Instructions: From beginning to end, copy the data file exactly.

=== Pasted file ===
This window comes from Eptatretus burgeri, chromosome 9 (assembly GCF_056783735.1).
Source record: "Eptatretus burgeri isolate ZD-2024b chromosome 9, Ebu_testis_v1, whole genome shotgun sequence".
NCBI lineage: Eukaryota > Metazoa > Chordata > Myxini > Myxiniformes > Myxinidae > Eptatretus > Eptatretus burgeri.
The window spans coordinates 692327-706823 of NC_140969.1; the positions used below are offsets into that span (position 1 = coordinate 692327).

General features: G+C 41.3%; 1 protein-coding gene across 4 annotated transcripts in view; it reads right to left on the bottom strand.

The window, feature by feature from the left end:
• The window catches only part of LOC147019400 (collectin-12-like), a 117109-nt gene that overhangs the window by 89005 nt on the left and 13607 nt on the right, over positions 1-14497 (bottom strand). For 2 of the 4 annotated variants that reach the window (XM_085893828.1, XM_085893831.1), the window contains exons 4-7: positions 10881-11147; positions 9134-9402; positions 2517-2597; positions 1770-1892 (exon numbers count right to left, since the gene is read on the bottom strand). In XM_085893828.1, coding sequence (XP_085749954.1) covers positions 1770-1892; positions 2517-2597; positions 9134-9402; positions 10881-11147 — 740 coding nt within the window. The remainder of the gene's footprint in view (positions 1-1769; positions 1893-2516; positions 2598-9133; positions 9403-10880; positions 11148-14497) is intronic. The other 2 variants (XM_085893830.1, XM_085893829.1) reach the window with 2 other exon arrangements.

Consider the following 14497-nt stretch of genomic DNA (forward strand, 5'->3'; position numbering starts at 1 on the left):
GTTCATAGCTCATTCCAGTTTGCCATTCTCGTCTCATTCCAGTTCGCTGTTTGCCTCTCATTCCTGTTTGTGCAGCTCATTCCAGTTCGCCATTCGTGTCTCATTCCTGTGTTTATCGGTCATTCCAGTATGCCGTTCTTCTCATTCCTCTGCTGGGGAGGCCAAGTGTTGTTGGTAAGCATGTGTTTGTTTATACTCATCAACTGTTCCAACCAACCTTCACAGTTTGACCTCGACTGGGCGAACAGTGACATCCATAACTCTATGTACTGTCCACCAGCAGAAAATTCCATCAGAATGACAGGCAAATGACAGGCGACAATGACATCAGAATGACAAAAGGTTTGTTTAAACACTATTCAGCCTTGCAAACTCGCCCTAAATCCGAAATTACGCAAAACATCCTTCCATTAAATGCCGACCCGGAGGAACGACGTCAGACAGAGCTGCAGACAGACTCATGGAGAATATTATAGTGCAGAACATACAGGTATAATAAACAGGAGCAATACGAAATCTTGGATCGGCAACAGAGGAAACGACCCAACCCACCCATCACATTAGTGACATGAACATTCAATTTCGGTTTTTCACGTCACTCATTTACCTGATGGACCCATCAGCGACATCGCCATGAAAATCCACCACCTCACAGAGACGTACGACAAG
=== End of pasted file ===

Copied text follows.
This window comes from Eptatretus burgeri, chromosome 9 (assembly GCF_056783735.1).
Source record: "Eptatretus burgeri isolate ZD-2024b chromosome 9, Ebu_testis_v1, whole genome shotgun sequence".
NCBI lineage: Eukaryota > Metazoa > Chordata > Myxini > Myxiniformes > Myxinidae > Eptatretus > Eptatretus burgeri.
The window spans coordinates 692327-706823 of NC_140969.1; the positions used below are offsets into that span (position 1 = coordinate 692327).

General features: G+C 41.3%; 1 protein-coding gene across 4 annotated transcripts in view; it reads right to left on the bottom strand.

The window, feature by feature from the left end:
• The window catches only part of LOC147019400 (collectin-12-like), a 117109-nt gene that overhangs the window by 89005 nt on the left and 13607 nt on the right, over positions 1-14497 (bottom strand). For 2 of the 4 annotated variants that reach the window (XM_085893828.1, XM_085893831.1), the window contains exons 4-7: positions 10881-11147; positions 9134-9402; positions 2517-2597; positions 1770-1892 (exon numbers count right to left, since the gene is read on the bottom strand). In XM_085893828.1, coding sequence (XP_085749954.1) covers positions 1770-1892; positions 2517-2597; positions 9134-9402; positions 10881-11147 — 740 coding nt within the window. The remainder of the gene's footprint in view (positions 1-1769; positions 1893-2516; positions 2598-9133; positions 9403-10880; positions 11148-14497) is intronic. The other 2 variants (XM_085893830.1, XM_085893829.1) reach the window with 2 other exon arrangements.

Consider the following 14497-nt stretch of genomic DNA (forward strand, 5'->3'; position numbering starts at 1 on the left):
GTTCATAGCTCATTCCAGTTTGCCATTCTCGTCTCATTCCAGTTCGCTGTTTGCCTCTCATTCCTGTTTGTGCAGCTCATTCCAGTTCGCCATTCGTGTCTCATTCCTGTGTTTATCGGTCATTCCAGTATGCCGTTCTTCTCATTCCTCTGCTGGGGAGGCCAAGTGTTGTTGGTAAGCATGTGTTTGTTTATACTCATCAACTGTTCCAACCAACCTTCACAGTTTGACCTCGACTGGGCGAACAGTGACATCCATAACTCTATGTACTGTCCACCAGCAGAAAATTCCATCAGAATGACAGGCAAATGACAGGCGACAATGACATCAGAATGACAAAAGGTTTGTTTAAACACTATTCAGCCTTGCAAACTCGCCCTAAATCCGAAATTACGCAAAACATCCTTCCATTAAATGCCGACCCGGAGGAACGACGTCAGACAGAGCTGCAGACAGACTCATGGAGAATATTATAGTGCAGAACATACAGGTATAATAAACAGGAGCAATACGAAATCTTGGATCGGCAACAGAGGAAACGACCCAACCCACCCATCACATTAGTGACATGAACATTCAATTTCGGTTTTTCACGTCACTCATTTACCTGATGGACCCATCAGCGACATCGCCATGAAAATCCACCACCTCACAGAGACGTACGACAAG